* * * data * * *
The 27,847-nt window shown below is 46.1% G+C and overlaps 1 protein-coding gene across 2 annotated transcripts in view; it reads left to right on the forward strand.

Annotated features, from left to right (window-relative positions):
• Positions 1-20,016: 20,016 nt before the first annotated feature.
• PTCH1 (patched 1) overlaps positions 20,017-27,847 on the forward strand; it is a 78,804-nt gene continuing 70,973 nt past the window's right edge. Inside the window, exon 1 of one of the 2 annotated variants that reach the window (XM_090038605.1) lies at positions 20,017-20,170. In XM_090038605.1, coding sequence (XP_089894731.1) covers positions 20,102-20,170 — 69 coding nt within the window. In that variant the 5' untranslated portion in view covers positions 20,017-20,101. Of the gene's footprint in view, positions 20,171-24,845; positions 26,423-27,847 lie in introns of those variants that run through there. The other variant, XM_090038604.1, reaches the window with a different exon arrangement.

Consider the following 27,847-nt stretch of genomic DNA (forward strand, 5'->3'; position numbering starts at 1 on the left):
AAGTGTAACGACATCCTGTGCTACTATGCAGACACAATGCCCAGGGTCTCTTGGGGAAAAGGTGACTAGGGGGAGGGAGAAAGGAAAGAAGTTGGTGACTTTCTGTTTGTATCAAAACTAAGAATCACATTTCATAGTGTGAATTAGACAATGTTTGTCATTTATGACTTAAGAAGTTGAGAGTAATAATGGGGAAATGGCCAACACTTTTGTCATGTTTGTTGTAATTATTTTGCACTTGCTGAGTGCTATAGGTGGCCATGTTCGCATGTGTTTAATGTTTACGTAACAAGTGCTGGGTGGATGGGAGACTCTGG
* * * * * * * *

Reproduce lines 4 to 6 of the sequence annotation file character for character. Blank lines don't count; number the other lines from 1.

• PTCH1 (patched 1) overlaps positions 20,017-27,847 on the forward strand; it is a 78,804-nt gene continuing 70,973 nt past the window's right edge. Inside the window, exon 1 of one of the 2 annotated variants that reach the window (XM_090038605.1) lies at positions 20,017-20,170. In XM_090038605.1, coding sequence (XP_089894731.1) covers positions 20,102-20,170 — 69 coding nt within the window. In that variant the 5' untranslated portion in view covers positions 20,017-20,101. Of the gene's footprint in view, positions 20,171-24,845; positions 26,423-27,847 lie in introns of those variants that run through there. The other variant, XM_090038604.1, reaches the window with a different exon arrangement.

Consider the following 27,847-nt stretch of genomic DNA (forward strand, 5'->3'; position numbering starts at 1 on the left):
AAGTGTAACGACATCCTGTGCTACTATGCAGACACAATGCCCAGGGTCTCTTGGGGAAAAGGTGACTAGGGGGAGGGAGAAAGGAAAGAAGTTGGTGACTTTCTGTTTGTATCAAAACTAAGAATCACATTTCATAGTGTGAATTAGACAATGTTTGTCATTTATGACTTAAGAAGTTGAGAGTAATAATGGGGAAATGGCCAACACTTTTGTCATGTTTGTTGTAATTATTTTGCACTTGCTGAGTGCTATAGGTGGCCATGTTCGCATGTGTTTAATGTTTACGTAACAAGTGCTGGGTGGATGGGAGACTCTGG